This Doodle from January 2014 was a groundbreaking choice for Google – it was the first US Google Doodle that featured a black female author.
It was also another mark of literary permanency for Zora Neale Hurston, a complete transformation from where her novels stood when she died in 1960. She almost slipped into literary obscurity before being pioneered by Alice Walker, author of “The Color Purple,” who was struck by Ms. Hurston’s novel “Their Eyes Were Watching God” for its colloquial writing style, ahead-of-its-time themes, and emphasis on folklore.
Google’s Doodle paid homage both to her work and the author herself. The Doodle featured an illustrated portrait of Hurston, framed by a lively paisley border, set against a central-Florida scene with palm trees, hanging moss, and a small pond, in reference to her childhood home and resting place near Eatonville, Fla.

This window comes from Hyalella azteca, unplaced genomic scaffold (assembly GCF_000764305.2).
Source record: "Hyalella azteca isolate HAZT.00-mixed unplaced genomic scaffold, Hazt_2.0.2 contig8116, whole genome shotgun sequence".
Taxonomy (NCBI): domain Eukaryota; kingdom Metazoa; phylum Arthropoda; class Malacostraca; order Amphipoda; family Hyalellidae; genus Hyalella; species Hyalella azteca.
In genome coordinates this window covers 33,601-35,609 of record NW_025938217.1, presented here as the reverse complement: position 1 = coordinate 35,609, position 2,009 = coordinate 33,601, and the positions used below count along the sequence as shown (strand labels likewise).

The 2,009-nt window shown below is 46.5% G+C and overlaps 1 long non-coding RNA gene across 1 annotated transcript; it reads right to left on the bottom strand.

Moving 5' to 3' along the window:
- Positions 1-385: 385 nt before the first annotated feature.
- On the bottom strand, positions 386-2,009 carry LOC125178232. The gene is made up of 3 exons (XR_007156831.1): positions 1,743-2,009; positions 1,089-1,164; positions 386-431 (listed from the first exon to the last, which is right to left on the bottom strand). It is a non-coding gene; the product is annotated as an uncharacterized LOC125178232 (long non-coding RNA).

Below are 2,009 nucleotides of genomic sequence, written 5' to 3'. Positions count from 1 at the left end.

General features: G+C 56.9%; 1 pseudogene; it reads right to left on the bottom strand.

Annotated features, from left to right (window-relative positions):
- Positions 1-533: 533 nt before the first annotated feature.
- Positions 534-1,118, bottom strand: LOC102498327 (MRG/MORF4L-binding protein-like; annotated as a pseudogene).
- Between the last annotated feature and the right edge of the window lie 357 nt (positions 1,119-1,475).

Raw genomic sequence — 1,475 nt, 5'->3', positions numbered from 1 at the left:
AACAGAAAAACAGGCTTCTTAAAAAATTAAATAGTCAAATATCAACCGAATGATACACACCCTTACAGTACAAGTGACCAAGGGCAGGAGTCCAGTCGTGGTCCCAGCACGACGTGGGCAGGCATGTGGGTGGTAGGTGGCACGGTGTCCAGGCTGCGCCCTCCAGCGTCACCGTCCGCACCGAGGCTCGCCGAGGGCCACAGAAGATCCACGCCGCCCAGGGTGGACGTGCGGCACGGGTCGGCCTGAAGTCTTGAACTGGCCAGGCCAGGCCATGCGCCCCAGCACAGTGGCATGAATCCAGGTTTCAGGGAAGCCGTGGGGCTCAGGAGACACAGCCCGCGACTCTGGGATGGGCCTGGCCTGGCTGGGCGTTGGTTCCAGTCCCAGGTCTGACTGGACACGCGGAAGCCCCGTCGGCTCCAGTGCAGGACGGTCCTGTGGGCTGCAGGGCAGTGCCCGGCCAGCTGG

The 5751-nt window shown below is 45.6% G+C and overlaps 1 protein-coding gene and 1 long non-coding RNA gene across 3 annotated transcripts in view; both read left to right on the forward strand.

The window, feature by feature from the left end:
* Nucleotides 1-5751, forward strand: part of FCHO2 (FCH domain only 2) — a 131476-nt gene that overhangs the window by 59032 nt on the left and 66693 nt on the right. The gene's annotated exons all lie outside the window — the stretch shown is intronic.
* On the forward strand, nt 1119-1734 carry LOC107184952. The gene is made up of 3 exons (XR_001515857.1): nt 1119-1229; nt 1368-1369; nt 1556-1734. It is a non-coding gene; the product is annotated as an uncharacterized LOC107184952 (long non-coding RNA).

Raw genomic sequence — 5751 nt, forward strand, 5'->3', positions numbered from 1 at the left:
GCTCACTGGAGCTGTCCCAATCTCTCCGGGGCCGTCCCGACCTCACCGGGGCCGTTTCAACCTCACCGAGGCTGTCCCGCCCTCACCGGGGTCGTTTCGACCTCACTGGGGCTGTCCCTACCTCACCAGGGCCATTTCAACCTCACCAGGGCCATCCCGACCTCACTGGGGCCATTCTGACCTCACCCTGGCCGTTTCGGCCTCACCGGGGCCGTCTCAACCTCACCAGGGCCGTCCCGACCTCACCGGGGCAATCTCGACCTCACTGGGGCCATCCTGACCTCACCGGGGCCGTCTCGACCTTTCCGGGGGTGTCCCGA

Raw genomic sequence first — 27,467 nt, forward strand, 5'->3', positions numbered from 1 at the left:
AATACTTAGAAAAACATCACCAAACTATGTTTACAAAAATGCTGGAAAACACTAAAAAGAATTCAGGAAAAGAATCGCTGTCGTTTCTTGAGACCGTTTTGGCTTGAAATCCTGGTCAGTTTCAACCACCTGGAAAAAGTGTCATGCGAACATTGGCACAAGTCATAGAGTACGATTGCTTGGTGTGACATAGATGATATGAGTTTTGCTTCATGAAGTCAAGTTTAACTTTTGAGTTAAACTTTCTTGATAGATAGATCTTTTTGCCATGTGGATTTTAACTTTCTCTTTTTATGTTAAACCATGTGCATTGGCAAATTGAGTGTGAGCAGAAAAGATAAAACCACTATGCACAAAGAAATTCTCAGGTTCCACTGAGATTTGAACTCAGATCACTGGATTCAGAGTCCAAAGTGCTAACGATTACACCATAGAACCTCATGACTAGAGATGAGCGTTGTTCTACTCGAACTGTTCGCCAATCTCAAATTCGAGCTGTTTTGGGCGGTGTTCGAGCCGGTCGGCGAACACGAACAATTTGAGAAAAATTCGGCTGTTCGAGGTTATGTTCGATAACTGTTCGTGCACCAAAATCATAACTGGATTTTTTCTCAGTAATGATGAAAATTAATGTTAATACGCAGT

Though an unconventional choice for Google, which tends toward white, male authors of classic novels, perhaps it signals the tech company’s commitment to diversity, and growing interest in taking people and ideas from relative obscurity and give them the attention Google believes they deserve (think the recent Nest or Boston Dynamics acquisition).